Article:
(May 1st, 1848 - August 1, 1903) U.S.A.
Gender rebel, frontier figure and Wild West show performer
Born in Princeton, Missouri, as Martha Jane Cannary, Calamity Jane was a bullwhackeress, who seemed equally at home in buckskins and ostrich plumes. In 1862, the family moved to Virginia City, Nevada, which was then in the early days of the boom. An Indian uprising separated her from her father and brothers, and at the age of 14 she was thrown on the world to make her own way alone. In 1891 she married a cab driver named Clinton Burke.
She allegedly moved westward on a wagon train when still quite young. During the following several years she wandered about the West, working as cook, dance-hall girl, camp follower, and bawd [prostitute] and doing whatever necessary to earn a living. She served as a scout with the U.S. Cavalry and carried mail between Custer, Montana and Deadwood, South Dakota. In the spring of 1876 she ended up in Deadwood, South Dakota, site of new gold strikes, and became a bullwhacker, hauling goods and machinery to the outlying camps.
Beginning in 1895 she toured with Wild West shows throughout the Midwest. In 1901 she appeared at the Pan-American Exposition in Buffalo, New York, but was fired for her erratic behavior and alcoholism. Her last years were marked by poverty, and she died in Terry, near Deadwood. The facts of her life are confused by her own inventions and by the successive stories and legends that accumulated in later years.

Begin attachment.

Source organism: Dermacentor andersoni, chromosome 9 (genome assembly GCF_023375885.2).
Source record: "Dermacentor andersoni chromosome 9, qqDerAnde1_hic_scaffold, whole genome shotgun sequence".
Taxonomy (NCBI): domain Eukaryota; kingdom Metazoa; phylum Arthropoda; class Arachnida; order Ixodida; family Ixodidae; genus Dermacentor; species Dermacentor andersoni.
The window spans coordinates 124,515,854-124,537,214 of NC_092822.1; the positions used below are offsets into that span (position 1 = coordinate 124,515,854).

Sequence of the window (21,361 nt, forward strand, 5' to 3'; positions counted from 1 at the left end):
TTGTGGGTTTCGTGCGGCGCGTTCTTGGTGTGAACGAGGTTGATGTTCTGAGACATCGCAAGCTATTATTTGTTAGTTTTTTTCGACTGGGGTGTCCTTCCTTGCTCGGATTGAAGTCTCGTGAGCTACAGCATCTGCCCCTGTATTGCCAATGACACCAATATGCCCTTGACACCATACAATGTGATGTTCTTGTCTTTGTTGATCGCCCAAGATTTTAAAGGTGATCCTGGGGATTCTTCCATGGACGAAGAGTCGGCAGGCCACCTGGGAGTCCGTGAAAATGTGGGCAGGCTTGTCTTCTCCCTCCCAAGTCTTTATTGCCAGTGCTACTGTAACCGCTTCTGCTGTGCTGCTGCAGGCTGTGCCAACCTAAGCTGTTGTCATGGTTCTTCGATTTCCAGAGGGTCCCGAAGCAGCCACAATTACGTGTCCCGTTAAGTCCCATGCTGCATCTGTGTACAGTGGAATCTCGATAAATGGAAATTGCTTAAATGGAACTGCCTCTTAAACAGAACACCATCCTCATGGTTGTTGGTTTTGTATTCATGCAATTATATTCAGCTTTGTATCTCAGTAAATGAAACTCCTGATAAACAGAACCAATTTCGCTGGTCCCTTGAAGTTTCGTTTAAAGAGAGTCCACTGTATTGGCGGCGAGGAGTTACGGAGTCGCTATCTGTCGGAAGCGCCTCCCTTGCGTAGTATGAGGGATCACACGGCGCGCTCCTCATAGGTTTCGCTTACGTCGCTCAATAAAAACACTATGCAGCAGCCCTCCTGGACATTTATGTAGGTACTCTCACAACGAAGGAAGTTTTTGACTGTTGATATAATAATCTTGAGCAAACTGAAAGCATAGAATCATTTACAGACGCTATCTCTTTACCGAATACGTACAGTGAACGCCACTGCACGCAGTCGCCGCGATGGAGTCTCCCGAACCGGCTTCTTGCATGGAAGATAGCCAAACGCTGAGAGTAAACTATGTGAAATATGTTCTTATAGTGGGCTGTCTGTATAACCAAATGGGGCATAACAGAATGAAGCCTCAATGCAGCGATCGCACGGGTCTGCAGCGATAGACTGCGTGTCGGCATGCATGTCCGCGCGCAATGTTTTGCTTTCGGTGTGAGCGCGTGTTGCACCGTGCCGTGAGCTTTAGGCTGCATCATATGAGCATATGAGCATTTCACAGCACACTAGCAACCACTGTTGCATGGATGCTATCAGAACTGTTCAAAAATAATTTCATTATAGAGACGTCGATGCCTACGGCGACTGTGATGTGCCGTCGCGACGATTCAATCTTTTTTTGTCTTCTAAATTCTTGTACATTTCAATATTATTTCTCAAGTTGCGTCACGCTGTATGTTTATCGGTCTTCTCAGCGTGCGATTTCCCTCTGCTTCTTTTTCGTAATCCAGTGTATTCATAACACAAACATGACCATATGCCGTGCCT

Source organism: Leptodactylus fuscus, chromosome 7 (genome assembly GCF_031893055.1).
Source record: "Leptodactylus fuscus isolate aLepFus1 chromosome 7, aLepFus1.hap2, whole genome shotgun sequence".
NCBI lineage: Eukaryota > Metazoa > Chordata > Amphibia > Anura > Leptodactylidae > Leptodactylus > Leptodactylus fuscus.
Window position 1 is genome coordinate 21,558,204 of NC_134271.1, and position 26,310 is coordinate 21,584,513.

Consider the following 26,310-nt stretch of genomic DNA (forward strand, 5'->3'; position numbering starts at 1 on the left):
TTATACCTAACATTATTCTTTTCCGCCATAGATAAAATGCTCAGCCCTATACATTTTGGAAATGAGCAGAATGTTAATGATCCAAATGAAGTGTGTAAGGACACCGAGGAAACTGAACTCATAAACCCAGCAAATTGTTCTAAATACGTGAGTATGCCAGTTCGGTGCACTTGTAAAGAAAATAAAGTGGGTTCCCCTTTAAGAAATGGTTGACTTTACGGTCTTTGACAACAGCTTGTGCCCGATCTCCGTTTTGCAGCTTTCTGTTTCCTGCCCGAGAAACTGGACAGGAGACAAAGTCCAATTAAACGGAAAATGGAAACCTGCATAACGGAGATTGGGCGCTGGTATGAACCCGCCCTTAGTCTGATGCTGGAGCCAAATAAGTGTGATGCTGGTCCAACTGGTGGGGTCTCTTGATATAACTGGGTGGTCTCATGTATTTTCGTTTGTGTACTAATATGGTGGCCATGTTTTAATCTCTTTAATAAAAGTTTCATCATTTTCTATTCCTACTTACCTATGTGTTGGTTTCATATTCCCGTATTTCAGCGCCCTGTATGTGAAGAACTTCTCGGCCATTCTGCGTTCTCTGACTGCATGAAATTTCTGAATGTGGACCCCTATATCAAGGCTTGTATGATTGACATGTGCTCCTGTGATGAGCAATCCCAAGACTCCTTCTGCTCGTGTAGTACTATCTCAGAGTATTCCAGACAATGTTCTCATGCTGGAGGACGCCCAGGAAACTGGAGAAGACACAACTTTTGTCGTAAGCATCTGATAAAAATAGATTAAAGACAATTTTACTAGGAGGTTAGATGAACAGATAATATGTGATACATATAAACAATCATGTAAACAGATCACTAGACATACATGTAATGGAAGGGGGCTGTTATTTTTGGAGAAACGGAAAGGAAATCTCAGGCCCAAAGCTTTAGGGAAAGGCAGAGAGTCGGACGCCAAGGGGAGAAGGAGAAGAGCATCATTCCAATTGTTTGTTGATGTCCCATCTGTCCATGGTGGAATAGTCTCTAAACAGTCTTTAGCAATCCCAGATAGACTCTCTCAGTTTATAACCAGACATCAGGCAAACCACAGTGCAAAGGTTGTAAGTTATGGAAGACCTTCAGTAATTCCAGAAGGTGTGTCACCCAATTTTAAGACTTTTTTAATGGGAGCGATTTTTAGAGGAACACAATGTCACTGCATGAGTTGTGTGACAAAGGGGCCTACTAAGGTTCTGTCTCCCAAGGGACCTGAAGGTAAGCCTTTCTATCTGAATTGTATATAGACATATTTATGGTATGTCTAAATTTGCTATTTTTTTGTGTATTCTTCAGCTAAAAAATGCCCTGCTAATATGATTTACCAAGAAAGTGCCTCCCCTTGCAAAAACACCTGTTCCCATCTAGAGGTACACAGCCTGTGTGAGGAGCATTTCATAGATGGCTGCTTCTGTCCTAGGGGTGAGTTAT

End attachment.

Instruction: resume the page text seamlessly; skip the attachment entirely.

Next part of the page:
She was also bisexual and a cross-dresser:
"Calamity Jane both worked in brothels (as a woman) and patronized them (as a man). 'One of Calamity's claims', wrote Cy Martin, 'was that in male garb and with the aid of a dildo, she could deceive any prostitute she wanted'...Her cross-dressing allowed her to explore and learn what was then excluisvely male activities - shooting and railway work for example - and to make money from sex work no matter which gender she chose."
Source: Women in American History by Encyclopaedia Britannica - and alii
Quote: Friedman, M. Strapped for Cash: A History of American Hustler Culture. Alyson Books, 2003 p. 18